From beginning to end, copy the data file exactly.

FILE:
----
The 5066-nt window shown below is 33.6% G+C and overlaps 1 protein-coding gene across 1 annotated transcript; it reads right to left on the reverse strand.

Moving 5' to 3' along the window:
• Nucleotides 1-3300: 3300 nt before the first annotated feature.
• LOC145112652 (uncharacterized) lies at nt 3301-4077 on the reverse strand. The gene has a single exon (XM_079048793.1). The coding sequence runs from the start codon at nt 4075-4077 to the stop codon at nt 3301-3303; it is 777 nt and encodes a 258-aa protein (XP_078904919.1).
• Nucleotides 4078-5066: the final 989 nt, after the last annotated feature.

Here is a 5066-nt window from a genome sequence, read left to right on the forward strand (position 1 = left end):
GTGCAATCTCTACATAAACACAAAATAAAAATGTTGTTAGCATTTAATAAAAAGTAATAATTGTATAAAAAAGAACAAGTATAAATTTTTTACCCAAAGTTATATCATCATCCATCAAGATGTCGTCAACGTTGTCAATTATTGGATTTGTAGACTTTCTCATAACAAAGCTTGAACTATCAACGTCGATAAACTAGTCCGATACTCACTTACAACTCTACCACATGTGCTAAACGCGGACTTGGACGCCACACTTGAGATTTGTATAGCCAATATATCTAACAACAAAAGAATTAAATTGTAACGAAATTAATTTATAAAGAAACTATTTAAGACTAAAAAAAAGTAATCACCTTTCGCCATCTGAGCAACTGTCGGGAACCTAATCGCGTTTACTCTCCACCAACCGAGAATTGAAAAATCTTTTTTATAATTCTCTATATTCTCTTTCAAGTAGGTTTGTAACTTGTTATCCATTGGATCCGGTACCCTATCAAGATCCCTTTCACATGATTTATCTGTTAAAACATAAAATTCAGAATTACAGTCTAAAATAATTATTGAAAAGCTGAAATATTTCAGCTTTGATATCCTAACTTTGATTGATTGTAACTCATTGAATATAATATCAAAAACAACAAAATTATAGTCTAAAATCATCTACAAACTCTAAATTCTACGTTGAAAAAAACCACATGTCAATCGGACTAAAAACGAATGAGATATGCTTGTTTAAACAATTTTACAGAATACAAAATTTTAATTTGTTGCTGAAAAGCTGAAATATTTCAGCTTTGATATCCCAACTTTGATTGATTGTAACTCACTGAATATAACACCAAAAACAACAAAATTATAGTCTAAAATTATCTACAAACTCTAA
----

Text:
The 5066-nt window shown below is 33.6% G+C and overlaps 1 protein-coding gene across 1 annotated transcript; it reads right to left on the reverse strand.

Moving 5' to 3' along the window:
• Nucleotides 1-3300: 3300 nt before the first annotated feature.
• LOC145112652 (uncharacterized) lies at nt 3301-4077 on the reverse strand. The gene has a single exon (XM_079048793.1). The coding sequence runs from the start codon at nt 4075-4077 to the stop codon at nt 3301-3303; it is 777 nt and encodes a 258-aa protein (XP_078904919.1).
• Nucleotides 4078-5066: the final 989 nt, after the last annotated feature.

Here is a 5066-nt window from a genome sequence, read left to right on the forward strand (position 1 = left end):
GTGCAATCTCTACATAAACACAAAATAAAAATGTTGTTAGCATTTAATAAAAAGTAATAATTGTATAAAAAAGAACAAGTATAAATTTTTTACCCAAAGTTATATCATCATCCATCAAGATGTCGTCAACGTTGTCAATTATTGGATTTGTAGACTTTCTCATAACAAAGCTTGAACTATCAACGTCGATAAACTAGTCCGATACTCACTTACAACTCTACCACATGTGCTAAACGCGGACTTGGACGCCACACTTGAGATTTGTATAGCCAATATATCTAACAACAAAAGAATTAAATTGTAACGAAATTAATTTATAAAGAAACTATTTAAGACTAAAAAAAAGTAATCACCTTTCGCCATCTGAGCAACTGTCGGGAACCTAATCGCGTTTACTCTCCACCAACCGAGAATTGAAAAATCTTTTTTATAATTCTCTATATTCTCTTTCAAGTAGGTTTGTAACTTGTTATCCATTGGATCCGGTACCCTATCAAGATCCCTTTCACATGATTTATCTGTTAAAACATAAAATTCAGAATTACAGTCTAAAATAATTATTGAAAAGCTGAAATATTTCAGCTTTGATATCCTAACTTTGATTGATTGTAACTCATTGAATATAATATCAAAAACAACAAAATTATAGTCTAAAATCATCTACAAACTCTAAATTCTACGTTGAAAAAAACCACATGTCAATCGGACTAAAAACGAATGAGATATGCTTGTTTAAACAATTTTACAGAATACAAAATTTTAATTTGTTGCTGAAAAGCTGAAATATTTCAGCTTTGATATCCCAACTTTGATTGATTGTAACTCACTGAATATAACACCAAAAACAACAAAATTATAGTCTAAAATTATCTACAAACTCTAA